User currently offlineSpacecadet From United States of America, joined Sep 2001, 3624 posts, RR: 12
Reply 11, posted (10 years 4 weeks 1 day 2 hours ago) and read 3660 times:

Whoa... No it isn't. As what Aloha73g said, it's RESORT CHARTER. There's a reason there's an apostrophe there.

The Japanese do not generally use apostrophes in between words when contracting borrowed words. It's not "Fami'com", for example, it's "famicom"... so the apostrophe itself means nothing in this case. JAL themselves use "Reso'" by itself on their web site (that's Reso' alone, but with the apostrophe) which is clearly strange even as a borrowed word from English and is not the real Japanese borrowed word from English, so this is obviously something JAL just does to be different.

After all, these planes are used for charters only.

Well, no, they're used for tours organized by JAL. They follow a set schedule to certain destinations. So far as I know, you can charter a Reso'cha plane to anywhere in the world as long as it's Hawaii, Saipan or Guam. And you can do it at any time you want as long as it's the time JAL sets. You can find the Reso'cha schedules on the JAL web site (they have it both on the Reso'cha web site and the main JAL site along with the regular international schedules).

The real borrowed word for "resort" in Japanese sounds a lot like "Risotto" and if you wrote it out in Roman letters would look a lot like it too (rizo-to). It would also be pretty pointless to write out a borrowed English word in romanized Japanese so I think JAL is just trying to be distinct. "Reso'cha" is one of those words that doesn't really mean anything in any language but it still conveys a sense of what it means to the Japanese.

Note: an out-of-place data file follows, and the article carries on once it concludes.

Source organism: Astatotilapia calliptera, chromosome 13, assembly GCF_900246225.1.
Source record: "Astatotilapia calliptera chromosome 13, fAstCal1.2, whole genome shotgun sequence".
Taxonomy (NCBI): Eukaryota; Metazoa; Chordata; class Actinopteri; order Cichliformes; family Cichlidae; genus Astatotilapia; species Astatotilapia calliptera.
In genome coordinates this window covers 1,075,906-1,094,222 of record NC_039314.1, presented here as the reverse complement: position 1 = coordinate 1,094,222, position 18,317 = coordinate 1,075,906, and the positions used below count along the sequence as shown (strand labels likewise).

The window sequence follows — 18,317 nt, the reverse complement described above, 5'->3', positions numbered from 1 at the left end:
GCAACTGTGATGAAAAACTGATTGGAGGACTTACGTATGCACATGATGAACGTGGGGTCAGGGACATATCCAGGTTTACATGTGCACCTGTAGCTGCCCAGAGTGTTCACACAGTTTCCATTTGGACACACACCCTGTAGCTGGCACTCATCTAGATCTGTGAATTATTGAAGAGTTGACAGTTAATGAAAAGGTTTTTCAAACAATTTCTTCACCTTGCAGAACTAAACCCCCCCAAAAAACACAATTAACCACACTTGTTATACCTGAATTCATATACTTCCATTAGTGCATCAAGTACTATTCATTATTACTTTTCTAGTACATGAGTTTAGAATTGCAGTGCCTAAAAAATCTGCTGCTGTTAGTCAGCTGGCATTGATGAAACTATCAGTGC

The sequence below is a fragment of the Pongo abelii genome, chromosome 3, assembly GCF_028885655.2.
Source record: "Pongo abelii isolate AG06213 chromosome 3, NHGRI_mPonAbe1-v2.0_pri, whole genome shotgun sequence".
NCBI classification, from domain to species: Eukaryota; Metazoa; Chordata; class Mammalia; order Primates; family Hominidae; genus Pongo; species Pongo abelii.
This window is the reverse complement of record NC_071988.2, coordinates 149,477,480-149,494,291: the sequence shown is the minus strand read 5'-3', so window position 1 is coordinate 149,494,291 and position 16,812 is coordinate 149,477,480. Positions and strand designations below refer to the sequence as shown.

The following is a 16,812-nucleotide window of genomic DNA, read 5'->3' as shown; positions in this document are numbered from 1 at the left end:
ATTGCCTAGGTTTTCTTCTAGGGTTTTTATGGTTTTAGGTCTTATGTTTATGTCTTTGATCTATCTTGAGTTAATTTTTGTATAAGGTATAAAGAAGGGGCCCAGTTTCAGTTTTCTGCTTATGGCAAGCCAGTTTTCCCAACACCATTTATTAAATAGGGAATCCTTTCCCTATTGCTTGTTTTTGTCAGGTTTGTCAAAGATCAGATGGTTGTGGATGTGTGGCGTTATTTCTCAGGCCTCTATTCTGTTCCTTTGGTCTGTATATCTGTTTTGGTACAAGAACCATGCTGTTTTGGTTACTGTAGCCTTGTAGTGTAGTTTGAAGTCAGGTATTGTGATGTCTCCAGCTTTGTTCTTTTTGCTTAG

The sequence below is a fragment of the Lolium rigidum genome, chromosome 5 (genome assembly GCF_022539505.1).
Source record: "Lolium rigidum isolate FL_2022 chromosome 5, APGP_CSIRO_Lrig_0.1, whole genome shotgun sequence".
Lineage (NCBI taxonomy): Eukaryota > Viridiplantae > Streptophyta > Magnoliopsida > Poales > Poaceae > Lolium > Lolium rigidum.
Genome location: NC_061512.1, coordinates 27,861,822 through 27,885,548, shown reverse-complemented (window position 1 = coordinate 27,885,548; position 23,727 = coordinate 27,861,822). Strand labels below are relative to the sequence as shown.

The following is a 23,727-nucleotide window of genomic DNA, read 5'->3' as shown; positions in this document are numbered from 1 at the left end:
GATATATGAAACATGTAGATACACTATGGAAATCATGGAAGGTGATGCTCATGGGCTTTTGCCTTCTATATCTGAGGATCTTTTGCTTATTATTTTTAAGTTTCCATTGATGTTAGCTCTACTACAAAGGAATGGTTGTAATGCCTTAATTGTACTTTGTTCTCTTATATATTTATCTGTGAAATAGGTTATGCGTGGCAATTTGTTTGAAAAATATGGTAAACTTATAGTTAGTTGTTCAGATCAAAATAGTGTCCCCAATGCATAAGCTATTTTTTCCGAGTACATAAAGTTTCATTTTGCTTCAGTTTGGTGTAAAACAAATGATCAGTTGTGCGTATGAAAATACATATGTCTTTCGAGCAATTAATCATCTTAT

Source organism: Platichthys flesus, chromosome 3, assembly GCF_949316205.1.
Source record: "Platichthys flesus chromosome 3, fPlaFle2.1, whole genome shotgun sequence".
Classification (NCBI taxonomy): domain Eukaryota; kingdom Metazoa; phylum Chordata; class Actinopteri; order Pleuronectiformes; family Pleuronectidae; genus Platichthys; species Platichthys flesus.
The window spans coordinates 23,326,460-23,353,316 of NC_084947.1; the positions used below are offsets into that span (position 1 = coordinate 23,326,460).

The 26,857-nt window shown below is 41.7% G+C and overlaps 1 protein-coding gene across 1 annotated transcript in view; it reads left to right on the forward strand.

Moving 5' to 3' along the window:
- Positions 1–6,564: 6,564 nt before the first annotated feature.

And that "arigatou" vs "obligado" conjecture may not be as far-fetched. Afterall, it was the Portuguese that brought TEMPURA to the islands in the 16th Century.

I think this pretty definitively dispells the myth that "arigato" came from Portugese:

http://www.linguistlist.org/issues/12/12-1906.html

You're right about tempura, though.



I'm tired of being a wanna-be league bowler. I wanna be a league bowler!
User currently offlineHa763 From United States of America, joined Jan 2003, 3655 posts, RR: 5
Reply 12, posted (10 years 4 weeks 1 day 1 hour ago) and read 3653 times:
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As a JAL employee, I can tell you that Reso'cha is a shortening and combination of "Resort Charter" and is also a marketing campaign by JAL for Hawaii, Guam, and Saipan. JALways also started out flying only charters as Japan Air Charter in 1991 and was spun off and renamed in 1999.

http://www.resocha.jal.co.jp

It is a popular practice to combine and shorten titles, event names, etc. For example, Kareshi Kanjou no Jijou (a manga and anime title), is shortened to Kare Kano.


User currently offlineSafetyDude From United States of America, joined Sep 2001, 3795 posts, RR: 15
Reply 13, posted (10 years 4 weeks 1 day ago) and read 3632 times:

Whoa... No it isn't. As what Aloha73g said, it's RESORT CHARTER. There's a reason there's an apostrophe there. After all, these planes are used for charters only.
Good point. Thanks for the clarification.

 Smile
-Will



"She Flew For What We Stand For"
User currently offlineCarduelis From United Kingdom, joined Dec 2001, 1585 posts, RR: 10
Reply 14, posted (10 years 4 weeks 17 hours ago) and read 3574 times:

Thanks for clarifying the words - at least we got a few more people chatting about something different!





Per Ardua ad Astra! ........ Honi Soit Qui Mal y Pense!